Factors associated with Elevated Plasma levels of Liprotein (a) in indegenous black Zambians with Diabetes Mellitus type 2 in the outpatient medical clinic at the University Teaching Hospital,Lusaka,Zambia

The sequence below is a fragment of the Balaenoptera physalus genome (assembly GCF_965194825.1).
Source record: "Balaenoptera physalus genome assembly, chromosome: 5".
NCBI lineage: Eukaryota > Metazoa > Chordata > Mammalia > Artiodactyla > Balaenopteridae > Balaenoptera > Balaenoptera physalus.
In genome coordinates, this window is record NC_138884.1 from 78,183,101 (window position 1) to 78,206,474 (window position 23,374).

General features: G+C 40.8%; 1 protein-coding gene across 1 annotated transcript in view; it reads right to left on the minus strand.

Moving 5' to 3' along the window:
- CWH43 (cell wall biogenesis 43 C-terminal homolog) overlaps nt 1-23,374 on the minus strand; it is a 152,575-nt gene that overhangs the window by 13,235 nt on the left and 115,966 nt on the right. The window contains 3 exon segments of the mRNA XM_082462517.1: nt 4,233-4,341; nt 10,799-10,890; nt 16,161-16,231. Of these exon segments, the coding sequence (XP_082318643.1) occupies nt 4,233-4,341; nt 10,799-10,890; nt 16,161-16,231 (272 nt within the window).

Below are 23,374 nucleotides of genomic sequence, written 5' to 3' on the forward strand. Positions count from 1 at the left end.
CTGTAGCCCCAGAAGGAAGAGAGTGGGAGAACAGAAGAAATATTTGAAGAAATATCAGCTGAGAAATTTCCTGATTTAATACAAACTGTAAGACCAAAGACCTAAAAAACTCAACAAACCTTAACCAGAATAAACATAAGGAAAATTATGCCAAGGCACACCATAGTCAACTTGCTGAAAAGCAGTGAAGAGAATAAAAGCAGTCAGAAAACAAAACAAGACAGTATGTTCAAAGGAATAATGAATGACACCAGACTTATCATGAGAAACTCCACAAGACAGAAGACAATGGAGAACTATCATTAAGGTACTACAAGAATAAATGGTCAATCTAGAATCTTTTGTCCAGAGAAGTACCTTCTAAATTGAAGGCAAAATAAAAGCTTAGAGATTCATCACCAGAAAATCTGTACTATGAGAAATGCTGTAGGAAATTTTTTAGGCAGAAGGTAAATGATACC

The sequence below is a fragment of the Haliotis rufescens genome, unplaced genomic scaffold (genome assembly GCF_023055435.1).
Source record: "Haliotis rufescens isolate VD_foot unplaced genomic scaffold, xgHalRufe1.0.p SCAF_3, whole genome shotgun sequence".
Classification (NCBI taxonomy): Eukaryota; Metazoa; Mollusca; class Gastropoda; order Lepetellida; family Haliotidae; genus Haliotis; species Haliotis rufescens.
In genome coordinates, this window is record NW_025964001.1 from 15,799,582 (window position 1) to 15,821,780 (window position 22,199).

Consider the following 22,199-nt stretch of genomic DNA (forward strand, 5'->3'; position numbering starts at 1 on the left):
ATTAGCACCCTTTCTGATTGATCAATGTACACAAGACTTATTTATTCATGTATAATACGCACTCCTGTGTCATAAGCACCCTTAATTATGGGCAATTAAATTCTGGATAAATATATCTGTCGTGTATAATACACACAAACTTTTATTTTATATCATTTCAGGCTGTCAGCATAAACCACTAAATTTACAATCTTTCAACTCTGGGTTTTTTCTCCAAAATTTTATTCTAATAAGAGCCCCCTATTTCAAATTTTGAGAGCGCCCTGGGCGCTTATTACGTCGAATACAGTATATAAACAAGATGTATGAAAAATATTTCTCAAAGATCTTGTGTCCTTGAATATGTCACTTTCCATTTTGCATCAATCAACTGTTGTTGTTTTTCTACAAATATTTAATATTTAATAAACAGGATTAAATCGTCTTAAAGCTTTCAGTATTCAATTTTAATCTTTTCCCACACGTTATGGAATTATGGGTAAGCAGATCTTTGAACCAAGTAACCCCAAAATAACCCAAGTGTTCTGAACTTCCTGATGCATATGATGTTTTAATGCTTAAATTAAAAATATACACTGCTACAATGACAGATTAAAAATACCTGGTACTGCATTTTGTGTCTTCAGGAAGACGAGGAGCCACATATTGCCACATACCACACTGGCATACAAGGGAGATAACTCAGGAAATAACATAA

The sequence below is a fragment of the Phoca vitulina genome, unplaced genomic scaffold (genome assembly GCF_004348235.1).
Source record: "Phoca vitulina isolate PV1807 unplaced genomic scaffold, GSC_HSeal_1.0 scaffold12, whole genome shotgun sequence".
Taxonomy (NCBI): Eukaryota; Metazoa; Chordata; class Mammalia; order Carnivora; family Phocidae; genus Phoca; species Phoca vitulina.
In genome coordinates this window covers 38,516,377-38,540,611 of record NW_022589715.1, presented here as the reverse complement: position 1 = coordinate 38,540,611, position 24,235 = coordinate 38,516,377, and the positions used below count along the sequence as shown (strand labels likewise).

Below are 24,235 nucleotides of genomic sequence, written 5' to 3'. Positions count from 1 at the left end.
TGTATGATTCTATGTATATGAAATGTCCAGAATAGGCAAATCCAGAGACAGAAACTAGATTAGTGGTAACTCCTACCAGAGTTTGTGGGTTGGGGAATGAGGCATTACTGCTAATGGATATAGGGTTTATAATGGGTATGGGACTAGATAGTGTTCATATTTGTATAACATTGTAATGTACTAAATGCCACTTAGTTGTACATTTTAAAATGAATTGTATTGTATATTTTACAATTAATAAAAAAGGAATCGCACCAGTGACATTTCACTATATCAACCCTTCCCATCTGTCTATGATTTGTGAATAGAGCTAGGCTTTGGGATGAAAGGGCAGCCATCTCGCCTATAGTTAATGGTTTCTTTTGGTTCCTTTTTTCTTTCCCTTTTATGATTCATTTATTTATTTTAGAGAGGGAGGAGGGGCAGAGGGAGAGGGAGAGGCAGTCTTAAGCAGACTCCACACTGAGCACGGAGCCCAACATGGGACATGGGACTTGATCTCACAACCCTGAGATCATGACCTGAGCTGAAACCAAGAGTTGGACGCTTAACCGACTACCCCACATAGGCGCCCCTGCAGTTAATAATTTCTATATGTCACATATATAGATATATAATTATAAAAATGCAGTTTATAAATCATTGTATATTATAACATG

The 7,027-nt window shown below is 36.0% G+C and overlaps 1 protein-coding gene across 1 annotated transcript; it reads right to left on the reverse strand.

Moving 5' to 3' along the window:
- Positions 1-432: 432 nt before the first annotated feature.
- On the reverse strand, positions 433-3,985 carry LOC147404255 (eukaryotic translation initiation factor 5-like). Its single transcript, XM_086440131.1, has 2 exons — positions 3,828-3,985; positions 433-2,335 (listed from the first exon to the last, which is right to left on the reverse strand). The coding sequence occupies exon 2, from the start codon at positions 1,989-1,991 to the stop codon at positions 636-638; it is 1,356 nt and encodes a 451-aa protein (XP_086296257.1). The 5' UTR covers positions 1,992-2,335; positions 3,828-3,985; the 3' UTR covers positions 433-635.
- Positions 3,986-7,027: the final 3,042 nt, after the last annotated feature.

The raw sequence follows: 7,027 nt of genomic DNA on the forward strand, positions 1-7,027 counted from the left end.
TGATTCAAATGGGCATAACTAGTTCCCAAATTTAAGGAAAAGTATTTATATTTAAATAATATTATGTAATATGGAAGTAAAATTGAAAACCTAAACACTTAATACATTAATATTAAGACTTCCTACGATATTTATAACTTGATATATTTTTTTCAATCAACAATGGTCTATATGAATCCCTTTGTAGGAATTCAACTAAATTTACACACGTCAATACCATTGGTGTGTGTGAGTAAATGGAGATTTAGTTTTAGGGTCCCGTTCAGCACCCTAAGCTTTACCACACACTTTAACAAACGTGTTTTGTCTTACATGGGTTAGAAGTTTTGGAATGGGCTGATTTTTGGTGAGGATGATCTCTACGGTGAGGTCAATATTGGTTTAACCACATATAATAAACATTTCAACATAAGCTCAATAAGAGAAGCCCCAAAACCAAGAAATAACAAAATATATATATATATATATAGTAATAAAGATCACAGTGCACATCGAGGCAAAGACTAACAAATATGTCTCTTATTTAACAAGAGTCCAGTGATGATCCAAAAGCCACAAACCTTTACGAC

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Introduction: Diabetes mellitus (DM) is an established risk factor for cardiovascular disease (CVD) and is considered to be a CVD equivalent. Lipoprotein(a) [Lp(a)] is an independent risk factor for cardiovascular diseases. Since Diabetes Mellitus Type 2 (T2DM) patient numbers continue to rise, and since patients continue to present with cardiovascular disease-related complications, it is possible that some of these patients have high plasma levels of Lp(a). The aim of the study was to investigate the plasma levels of Lp(a) in T2DM patients and also to assess the factors that may be associated with the plasma levels of Lp(a) among indigenous black Zambians with T2DM. Materials and methods: We conducted a cross sectional study that enrolled 155 participants, 79 T2DM patients attending the outpatient medical clinic of the University Teaching Hospital and 76 community-based healthy individuals. A short questionnaire was used to record the social demographic characteristics and anthropometric measurements. 4ml of venous blood was collected from which all the analytes were measured. The factors that were assessed for association with Lp(a) included; social demographic characteristics, social economic status, duration of illness, dietary composition, physical fitness, BMI, fasting blood sugar (FBS), renal function, hepatic function, acute phase response, lipid profile, and glycaemic control. Therefore the variables that were measured were as follows; Age, sex, marital status, occupation, residence, dietary fat content, dietary carbohydrate source, dietary protein source, frequency of exercise, BMI, FBS, ALT, urea, creatinine, C-reactive protein, Triglycerides, total cholesterol, low density lipoprotein, high density lipoprotein, HbA1c and lipoprotein(a) respectively. The data were expressed as median (interquartile range). The Mann-Whitney U test was used to compare the median values between the two groups of the study participants (Diabetics and healthy individuals) for continuous variables, the Wilcoxon rank-sum test or Kruskal-Wallis test for the ordinal data whereas the Chi-squared test was used to compare the proportions for the nominal data. SPSS version 21(IBM) was used to perform a multiple linear regression analysis to identify the *9/et of variables that would best predict the plasma levels of Lp(a) Results: The median plasma levels of Lp(a) in the diabetics (20.0 (11.8-37.4)mg/dl) was significantly higher (p<0.001,) than the healthy individuals (13.6 (9.4-21.5)mg/dl). 17 % of the diabetics had plasma levels of Lp(a) higher than 30 mg/dl. Of all the independent variables assessed, the results showed that glycemic control (HbA1c), FBS (glucose) triglycerides and residence were significant (p<0.001, p=0.030, p=0.040, p= 0.004 respectively) predictors of plasma levels of Lp(a). The linear relationships showed that the plasma levels of Lp(a) had a positive relationship with HbA1c (r=5.220) and FBS (r=0.660) whereas the relationship with triglycerides (r= -4.794) and residence (r= -7.165) were inverse Conclusion: . The plasma levels of Lp(a) in the T2DM patients were significantly higher than the non-diabetic healthy individuals. Glycemic control (HbA1c) , triglycerides (TG), fasting blood glucose (FBS) and social economic status (medium density residence) were predictors of serum levels of Lp(a).